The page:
Usually, interviewees are ambivalent in their ideas and expectations. However, as interviewers, we are not always aware of these. This realization helps both, the interviewer and the interviewee. You should address glaring contradictions right away in the interview without reproach:
I’m not sure that I understood you correctly. Earlier I understood X, but now, I hear Y. To me, this looks like a contradiction. Could you elaborate, please?
Systemic questionnaire is a robust and simple technique that even junior consultants can execute with confidence. I found this technique extremely useful, early on in my consulting career. You just have to prepare the relevant questions in advance. I also took printed copies of the questionnaire that the interviewees appreciated. Such simple questions uncover dense information and set expectations among your clients and interviewees. With a more experience, you can customize and expand the spectrum of your systemic questionnaire technique:
Simple, but highly effective, for example, is the question:
Assuming the initiative is a success from your point of view, what would you miss?
Interviewees appreciate this question because you are proactively asking them to identify areas that are central to the problem. Usually, I pose these questions after I have gathered responses to the questions I absolutely want answered. However, I observed that these questions trigger reflection among interviewees. They tend to weigh up successes and possible losses among alternatives and point you in the right direction.
I love metaphors. Metaphorical language – which includes metaphors, similes, analogies, and other comparisons – is a powerful tool in communications and consulting. During such interviews, I pose off-topic questions, such as:
In your view, which animal symbolises resistance to such an initiative?
In the case of corporate initiatives ordered from above, resistance is latent. Such resistance comes to light in the form of such animal metaphors. Subsequently, you can engage in a humorous exchange with your interviewee. This not only relaxes them and catalyzes more information sharing, but also helps build deep inter-personal relationships. Metaphors can spark new associations and understandings, putting an issue in a new light and prompting people to rethink their opinions or assumptions.
Hence. systemic questions are highly effective in eliciting latent information that the interviewees wish to share. In any case, as consultants, you should assure the interviewee of strict confidentiality and stick to it.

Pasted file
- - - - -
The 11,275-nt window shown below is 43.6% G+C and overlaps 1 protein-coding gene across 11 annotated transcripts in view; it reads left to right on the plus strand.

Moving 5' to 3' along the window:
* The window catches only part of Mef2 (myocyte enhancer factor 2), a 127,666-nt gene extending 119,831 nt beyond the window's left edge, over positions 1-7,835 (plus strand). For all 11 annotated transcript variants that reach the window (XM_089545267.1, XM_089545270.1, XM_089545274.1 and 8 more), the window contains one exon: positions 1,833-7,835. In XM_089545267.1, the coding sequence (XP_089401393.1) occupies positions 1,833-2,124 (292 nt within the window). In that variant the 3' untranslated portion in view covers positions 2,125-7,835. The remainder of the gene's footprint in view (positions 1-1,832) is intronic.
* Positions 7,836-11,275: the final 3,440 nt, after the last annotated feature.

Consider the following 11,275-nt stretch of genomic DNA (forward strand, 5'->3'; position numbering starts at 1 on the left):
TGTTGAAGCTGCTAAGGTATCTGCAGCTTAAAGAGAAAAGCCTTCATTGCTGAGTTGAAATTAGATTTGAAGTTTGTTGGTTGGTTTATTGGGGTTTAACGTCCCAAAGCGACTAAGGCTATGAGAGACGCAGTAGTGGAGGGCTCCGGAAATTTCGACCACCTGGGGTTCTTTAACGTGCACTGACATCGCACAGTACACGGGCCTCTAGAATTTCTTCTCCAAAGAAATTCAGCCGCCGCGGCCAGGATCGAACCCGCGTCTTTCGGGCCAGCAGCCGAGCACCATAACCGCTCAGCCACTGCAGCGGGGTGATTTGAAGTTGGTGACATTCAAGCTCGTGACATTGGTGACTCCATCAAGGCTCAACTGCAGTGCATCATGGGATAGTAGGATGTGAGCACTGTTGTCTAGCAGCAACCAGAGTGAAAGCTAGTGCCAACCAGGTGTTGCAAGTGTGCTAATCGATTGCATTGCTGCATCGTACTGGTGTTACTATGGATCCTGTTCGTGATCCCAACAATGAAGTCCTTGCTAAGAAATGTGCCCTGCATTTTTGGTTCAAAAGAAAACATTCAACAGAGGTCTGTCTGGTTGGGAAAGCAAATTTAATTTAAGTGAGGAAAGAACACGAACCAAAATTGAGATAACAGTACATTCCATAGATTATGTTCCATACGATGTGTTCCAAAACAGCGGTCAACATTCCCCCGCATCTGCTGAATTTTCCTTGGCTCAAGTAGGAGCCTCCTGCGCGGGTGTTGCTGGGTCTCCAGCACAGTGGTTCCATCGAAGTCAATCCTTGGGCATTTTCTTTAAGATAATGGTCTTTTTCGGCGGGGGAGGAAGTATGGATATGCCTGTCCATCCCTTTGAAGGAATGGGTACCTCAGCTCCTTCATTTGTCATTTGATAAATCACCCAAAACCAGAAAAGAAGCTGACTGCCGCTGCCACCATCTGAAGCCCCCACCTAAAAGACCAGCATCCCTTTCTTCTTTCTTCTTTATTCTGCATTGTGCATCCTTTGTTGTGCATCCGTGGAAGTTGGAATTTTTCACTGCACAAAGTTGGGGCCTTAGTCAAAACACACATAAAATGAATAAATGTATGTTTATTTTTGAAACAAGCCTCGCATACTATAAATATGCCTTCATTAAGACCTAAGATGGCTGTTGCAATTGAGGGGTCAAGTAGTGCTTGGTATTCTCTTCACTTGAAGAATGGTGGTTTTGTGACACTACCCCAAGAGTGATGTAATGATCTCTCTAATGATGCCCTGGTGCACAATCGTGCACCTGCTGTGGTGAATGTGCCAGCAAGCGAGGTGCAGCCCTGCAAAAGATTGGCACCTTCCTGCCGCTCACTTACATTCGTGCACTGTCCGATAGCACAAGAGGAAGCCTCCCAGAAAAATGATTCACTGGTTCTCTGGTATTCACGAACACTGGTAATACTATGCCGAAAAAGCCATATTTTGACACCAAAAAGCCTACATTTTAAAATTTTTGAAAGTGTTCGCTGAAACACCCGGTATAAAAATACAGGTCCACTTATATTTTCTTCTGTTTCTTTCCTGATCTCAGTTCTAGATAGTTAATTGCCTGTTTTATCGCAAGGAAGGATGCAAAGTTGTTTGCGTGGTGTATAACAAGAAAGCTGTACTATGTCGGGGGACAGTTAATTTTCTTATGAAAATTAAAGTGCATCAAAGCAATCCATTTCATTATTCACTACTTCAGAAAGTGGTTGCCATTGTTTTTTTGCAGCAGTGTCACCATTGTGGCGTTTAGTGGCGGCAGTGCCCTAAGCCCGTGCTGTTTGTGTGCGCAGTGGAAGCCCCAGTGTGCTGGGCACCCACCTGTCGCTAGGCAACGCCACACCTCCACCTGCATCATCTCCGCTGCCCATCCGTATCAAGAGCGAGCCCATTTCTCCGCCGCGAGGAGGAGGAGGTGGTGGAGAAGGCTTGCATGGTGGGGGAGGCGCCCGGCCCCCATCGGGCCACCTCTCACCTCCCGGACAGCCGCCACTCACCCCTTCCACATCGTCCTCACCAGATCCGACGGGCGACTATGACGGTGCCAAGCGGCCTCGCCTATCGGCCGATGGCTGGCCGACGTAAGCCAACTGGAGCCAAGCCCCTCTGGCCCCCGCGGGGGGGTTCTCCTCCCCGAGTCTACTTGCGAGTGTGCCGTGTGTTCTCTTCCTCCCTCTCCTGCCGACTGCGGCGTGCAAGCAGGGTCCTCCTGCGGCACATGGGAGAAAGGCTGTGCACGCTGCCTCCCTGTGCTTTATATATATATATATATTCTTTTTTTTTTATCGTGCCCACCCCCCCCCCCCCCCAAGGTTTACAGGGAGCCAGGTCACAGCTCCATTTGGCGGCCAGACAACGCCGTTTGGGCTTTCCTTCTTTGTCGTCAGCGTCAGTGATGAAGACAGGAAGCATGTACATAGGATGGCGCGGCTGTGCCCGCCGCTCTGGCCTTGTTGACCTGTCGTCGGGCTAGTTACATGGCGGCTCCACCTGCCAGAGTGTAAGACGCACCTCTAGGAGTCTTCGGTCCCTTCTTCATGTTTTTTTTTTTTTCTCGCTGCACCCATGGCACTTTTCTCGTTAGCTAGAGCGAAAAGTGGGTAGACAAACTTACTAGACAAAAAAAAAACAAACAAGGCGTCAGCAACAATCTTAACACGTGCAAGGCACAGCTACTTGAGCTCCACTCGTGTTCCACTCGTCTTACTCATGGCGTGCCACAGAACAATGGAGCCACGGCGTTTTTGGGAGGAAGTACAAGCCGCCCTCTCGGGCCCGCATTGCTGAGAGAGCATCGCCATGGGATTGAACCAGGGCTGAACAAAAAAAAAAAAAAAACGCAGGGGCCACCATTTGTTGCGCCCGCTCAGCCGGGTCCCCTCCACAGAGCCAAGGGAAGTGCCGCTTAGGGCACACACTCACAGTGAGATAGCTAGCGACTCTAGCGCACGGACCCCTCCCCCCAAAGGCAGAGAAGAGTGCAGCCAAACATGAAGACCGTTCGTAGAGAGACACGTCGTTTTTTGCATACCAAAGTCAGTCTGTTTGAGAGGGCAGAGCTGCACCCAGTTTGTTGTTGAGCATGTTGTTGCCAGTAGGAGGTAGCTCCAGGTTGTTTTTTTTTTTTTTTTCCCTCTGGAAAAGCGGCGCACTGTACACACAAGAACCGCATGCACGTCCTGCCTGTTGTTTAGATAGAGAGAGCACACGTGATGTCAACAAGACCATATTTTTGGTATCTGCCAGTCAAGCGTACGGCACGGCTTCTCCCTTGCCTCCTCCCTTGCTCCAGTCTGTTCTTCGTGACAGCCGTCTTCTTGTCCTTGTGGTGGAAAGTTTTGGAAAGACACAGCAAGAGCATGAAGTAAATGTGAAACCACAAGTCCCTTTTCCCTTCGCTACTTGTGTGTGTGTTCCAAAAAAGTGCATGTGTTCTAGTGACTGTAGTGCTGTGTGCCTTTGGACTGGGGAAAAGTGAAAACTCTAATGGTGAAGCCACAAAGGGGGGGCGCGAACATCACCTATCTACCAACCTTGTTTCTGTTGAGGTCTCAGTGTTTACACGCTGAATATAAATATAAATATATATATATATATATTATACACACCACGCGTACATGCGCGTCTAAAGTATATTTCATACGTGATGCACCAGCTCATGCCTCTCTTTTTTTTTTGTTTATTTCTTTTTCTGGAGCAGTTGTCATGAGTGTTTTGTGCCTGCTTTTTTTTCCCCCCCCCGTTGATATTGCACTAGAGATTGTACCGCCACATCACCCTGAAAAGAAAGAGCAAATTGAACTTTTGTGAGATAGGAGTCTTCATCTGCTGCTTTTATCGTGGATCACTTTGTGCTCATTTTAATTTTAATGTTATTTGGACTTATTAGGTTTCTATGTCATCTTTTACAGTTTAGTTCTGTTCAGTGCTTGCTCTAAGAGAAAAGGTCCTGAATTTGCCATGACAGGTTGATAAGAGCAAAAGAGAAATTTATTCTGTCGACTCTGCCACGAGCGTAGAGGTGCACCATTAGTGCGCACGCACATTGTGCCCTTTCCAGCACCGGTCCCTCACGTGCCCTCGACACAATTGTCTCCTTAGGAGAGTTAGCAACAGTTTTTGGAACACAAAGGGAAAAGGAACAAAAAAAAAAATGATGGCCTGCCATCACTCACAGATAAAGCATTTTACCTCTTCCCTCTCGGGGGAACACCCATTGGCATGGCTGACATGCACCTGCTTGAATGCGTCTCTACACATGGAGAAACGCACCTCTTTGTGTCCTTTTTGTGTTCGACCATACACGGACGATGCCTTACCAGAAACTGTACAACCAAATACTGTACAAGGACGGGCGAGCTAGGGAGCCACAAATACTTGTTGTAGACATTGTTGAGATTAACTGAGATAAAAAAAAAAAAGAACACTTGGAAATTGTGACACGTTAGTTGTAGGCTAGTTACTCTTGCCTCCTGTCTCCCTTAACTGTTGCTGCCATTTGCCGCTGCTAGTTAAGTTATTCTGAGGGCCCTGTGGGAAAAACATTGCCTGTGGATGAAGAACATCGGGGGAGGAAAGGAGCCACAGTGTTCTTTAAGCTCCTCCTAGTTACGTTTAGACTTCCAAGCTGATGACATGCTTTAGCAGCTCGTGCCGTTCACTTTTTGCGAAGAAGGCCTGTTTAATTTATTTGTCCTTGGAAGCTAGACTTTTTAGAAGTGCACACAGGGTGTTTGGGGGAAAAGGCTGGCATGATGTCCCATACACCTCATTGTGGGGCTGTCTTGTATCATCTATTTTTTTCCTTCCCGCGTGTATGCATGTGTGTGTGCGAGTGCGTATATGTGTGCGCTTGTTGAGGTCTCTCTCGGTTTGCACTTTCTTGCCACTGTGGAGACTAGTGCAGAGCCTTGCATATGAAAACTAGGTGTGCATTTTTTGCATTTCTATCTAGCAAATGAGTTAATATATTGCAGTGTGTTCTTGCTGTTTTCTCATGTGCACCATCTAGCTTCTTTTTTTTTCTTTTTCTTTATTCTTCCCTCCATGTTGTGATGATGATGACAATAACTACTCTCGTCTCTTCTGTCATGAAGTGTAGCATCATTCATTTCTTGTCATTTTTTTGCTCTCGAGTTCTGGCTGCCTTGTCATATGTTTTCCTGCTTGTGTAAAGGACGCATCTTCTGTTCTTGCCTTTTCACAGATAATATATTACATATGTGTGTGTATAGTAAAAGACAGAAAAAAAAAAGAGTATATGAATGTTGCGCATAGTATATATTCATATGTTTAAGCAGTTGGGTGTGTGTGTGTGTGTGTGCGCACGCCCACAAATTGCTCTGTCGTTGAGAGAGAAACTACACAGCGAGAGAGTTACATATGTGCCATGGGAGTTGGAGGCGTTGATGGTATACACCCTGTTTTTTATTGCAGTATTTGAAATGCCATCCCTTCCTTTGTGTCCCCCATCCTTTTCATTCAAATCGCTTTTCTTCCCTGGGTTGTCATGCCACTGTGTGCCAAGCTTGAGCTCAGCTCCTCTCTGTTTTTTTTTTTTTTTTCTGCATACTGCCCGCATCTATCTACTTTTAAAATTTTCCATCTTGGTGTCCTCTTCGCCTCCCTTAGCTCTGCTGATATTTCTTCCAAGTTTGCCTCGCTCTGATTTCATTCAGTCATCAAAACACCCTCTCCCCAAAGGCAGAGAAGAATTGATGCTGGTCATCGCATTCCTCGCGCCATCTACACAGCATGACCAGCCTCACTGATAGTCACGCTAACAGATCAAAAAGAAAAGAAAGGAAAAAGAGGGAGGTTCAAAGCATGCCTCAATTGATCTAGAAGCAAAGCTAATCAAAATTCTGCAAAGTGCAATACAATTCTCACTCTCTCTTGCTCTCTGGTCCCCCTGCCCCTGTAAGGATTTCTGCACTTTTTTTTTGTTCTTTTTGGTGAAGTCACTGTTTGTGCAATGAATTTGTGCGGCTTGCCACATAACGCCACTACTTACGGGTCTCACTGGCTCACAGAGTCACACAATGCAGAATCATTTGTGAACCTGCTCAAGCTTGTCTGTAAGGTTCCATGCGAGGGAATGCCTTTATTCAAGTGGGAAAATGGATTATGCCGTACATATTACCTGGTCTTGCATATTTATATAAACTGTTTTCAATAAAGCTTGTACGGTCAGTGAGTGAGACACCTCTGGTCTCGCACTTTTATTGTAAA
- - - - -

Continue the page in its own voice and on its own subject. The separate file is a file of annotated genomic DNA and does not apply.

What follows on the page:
This does not mean that you are not allowed to pass on and evaluate the responses. But, ensure that you anonymize the responses can’t be traced back to an individual. That would vastly undermine the trust that you built with your interviewees. You should abstract the responses, so nobody can interpret who took which perspective or reverse-engineer anecdotes. This is all the more important if you want to improve organizations’ management styles.
Sometimes, some influential critics would like to be quoted by name. In such a case, the client confidentiality applies. You may want to relax the mutual confidentiality agreement. But, in my experience, this never boded well with both, interviewees (who perceived our firm as untrustworthy), clients and the consulting firm.
During the interview beginning, I ask the interviewee whether there is anything the interviewee would like to address during the interview and make a note of it. In the end, I ask whether I adequately addressed the interviewee’s concerns. If something is still open, I take those points to follow up with the interviewee. Usually, these are updates to the interviews, decisions, new organizational structure, etc.
Give the interviewee the good feeling that they are listened to and not just schematically questioned. In the case of more involved questionnaires (lasting approximately 1-1.5 hours, or longer), I suggest sharing summaries of the interviewees’ responses in a written form, so they can correct any misinterpretations.
Likewise, compile and distribute the 3-5-7 core messages that you gathered during the interview. Most interviewees are particularly concerned with certain aspects of the topic. This helps your interviewees shield themselves from organizational politics and repercussions. It is also an easy way to checking whether you understood the interviewee and his/her concerns.